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Old 13th May 2009, 10:23 AM   #11
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I reckon Olof is 100% correct.

To drive speakers from an ungrounded source in which there is any possibility at all of B+ or the mains coming into contact with the speaker leads would be foolhardy and potentially dangerous.

The fact that the seondary of the OPT is insulated under normal conditions means nothing if the amp should ever be subjected to severe accidental physical damage due to impact or fire.
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Old 15th May 2009, 02:06 AM   #12
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OK, the inportant stuff has been said.

Just a further small point: Grounding the secondary gives a certain reference to the interwinding primary-secondary capacitance. Ungrounded the secondary floats somewhere between B+ and earth; even that can 'bite' you when touching loudspeaker wires.

Bottom line: While there is no technical 'demand' to ground the secondary in your case, there is nothing against it and every reason from several points of view to do it. (Direct, no resistor.)
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Old 15th May 2009, 02:29 AM   #13
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When 50W was a huge power amps had floating 100V output and a separate feedback winding.
Why?
Because they used to drive symmetrical lines through the whole building so grounding could cause undesired feedback on input lines.
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Old 16th May 2009, 02:32 AM   #14
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OK Wavebourn, admittedly a good reason!

I was thinking more of the domestic case, or at most a stage situation with relatively short cables. Yes, don't remind me. Running sound through a building can be a real nightmare!
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Old 16th May 2009, 03:44 PM   #15
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Thanks again guys. I can see the safety point of it clearly now.

I was concerned that the back EMF of the speaker might somehow influence the smaller driver tubes by modulating the ground, forming a sort of undesired feedback circuit.

My thinking was that if I had the OPT floating (with regard to ground) , the OPT itself would act as a buffer/isolator between the driver and the rest of the circuit.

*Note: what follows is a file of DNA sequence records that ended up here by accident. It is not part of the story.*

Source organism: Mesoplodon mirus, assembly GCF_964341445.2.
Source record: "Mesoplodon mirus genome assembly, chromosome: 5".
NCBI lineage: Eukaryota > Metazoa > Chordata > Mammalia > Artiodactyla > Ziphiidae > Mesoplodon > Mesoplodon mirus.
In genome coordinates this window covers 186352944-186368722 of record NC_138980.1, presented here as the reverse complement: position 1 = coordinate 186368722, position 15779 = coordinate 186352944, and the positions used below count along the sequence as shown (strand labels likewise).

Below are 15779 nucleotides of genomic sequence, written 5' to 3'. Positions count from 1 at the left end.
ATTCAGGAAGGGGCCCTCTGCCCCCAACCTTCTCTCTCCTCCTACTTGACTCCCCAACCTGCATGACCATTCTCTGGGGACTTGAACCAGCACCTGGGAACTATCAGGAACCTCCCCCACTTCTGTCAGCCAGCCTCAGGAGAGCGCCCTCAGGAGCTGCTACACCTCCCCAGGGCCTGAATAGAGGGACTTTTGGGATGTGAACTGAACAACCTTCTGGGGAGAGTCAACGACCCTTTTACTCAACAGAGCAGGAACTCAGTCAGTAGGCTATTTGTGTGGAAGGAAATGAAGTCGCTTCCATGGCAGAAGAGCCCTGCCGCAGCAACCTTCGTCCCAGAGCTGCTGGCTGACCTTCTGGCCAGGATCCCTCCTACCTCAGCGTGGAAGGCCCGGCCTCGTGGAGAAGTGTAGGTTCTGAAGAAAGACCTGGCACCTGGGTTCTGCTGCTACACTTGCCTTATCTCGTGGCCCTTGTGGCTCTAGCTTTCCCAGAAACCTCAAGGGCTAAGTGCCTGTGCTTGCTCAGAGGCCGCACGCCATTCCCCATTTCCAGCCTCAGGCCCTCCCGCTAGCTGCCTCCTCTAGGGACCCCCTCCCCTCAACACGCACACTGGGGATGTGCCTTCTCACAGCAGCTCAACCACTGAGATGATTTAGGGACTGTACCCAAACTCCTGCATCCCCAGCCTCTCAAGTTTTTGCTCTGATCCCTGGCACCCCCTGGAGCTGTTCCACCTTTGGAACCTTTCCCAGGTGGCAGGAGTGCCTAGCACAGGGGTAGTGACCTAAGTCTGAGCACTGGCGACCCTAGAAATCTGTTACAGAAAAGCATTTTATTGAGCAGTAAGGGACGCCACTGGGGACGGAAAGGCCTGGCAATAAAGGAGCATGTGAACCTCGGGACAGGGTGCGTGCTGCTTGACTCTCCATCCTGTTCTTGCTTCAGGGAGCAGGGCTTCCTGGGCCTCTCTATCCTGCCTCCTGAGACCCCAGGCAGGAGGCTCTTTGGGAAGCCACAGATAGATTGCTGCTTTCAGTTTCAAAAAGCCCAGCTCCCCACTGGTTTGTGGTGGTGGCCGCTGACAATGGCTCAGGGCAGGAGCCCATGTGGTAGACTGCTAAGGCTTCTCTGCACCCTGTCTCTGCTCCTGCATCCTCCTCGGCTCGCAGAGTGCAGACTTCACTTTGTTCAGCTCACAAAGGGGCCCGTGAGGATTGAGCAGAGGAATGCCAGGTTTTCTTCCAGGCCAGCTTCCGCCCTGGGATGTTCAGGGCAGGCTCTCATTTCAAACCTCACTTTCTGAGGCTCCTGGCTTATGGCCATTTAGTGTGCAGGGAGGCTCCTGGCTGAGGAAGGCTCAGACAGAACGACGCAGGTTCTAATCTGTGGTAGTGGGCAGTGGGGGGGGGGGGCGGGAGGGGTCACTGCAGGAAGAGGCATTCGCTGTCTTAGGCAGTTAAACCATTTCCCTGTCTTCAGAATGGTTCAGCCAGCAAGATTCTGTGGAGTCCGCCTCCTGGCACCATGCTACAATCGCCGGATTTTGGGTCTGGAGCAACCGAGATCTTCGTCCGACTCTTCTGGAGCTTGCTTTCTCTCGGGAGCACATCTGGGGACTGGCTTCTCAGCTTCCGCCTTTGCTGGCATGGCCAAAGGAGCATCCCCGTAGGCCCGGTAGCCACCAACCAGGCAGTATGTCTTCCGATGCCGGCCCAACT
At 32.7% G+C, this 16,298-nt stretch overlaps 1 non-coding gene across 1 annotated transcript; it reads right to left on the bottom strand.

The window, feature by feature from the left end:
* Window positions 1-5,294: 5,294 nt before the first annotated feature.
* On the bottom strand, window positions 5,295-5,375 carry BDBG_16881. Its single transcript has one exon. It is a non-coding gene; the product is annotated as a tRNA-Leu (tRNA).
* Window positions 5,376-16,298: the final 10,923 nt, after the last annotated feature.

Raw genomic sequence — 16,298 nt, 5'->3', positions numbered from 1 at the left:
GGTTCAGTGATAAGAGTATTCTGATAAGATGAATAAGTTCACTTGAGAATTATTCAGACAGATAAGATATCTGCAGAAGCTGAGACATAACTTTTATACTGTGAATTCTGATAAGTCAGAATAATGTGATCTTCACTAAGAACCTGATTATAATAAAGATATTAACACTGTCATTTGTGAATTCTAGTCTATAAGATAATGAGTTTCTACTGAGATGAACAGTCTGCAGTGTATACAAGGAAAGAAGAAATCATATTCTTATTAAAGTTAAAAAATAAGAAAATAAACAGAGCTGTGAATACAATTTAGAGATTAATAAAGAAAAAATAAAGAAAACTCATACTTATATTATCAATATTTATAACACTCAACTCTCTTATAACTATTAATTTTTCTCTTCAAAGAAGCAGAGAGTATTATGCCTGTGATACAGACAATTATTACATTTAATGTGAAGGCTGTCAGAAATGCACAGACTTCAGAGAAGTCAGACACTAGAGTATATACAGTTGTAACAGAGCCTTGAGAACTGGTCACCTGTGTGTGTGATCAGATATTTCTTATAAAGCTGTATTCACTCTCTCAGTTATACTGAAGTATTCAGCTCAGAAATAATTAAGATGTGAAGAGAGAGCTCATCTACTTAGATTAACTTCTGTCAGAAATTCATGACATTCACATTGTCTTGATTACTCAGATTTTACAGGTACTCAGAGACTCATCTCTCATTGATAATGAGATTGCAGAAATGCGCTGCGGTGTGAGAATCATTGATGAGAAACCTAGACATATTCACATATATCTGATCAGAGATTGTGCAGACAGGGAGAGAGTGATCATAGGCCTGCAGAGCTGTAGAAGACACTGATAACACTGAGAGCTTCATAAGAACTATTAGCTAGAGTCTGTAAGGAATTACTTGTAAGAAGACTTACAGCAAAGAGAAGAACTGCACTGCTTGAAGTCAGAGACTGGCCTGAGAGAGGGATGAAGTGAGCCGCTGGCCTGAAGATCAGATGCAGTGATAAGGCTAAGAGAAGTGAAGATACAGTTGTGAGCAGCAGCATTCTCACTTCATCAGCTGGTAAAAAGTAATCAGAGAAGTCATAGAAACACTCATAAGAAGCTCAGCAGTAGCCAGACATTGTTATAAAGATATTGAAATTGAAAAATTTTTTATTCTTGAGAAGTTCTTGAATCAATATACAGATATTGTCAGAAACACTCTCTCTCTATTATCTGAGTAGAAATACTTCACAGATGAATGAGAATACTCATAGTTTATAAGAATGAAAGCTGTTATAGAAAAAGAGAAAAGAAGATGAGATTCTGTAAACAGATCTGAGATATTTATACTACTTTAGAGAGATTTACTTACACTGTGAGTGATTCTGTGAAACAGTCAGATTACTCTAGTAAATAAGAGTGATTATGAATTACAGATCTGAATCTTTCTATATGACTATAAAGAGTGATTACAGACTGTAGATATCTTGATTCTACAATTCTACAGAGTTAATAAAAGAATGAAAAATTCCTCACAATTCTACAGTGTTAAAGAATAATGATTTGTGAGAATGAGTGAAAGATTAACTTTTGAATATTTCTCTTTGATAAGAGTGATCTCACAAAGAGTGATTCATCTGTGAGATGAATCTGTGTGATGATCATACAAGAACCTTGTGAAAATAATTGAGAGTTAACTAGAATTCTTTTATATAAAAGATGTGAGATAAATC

IIRC, sometimes industrial/commercial AC power transformers are case grounded, but windings are not .




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Old 17th May 2009, 01:20 AM   #16
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Quote:
Originally posted by Nihilist
I was concerned that the back EMF of the speaker might somehow influence the smaller driver tubes by modulating the ground, forming a sort of undesired feedback circuit.
Do recognise that grounding one side of a winding will not cause signals to be necessarily set up in the 'ground'. That will only happen when part of that output circuit is common to the rest of an amplifier. Thus it is important to ground at one point only so that no part of the OPT-loudspeaker circuit (carrying relatively high signal current) is common to the rest of the amplifier to any appreciable degree.
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Old 2nd June 2009, 03:06 AM   #17
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The first amp I built from a diagram I found on the net did not show the secondaries of the opt's grounded So that was how I built it.
Then I built a slightly more powerful amp. I wanted to use the smaller one to drive rear speakers only in a Hafler matrix. Of course it didn't work because there was no complete circuit. I was confused at first, but I remembered seeing diagrams with one side of the secondaries grounded, made the change, and it worked. I realize now I could just have connected the black terminals on my amp together with the same result. After reading this thread and the safety aspect. I sure am glad I grounded those suckers!

Rolf.
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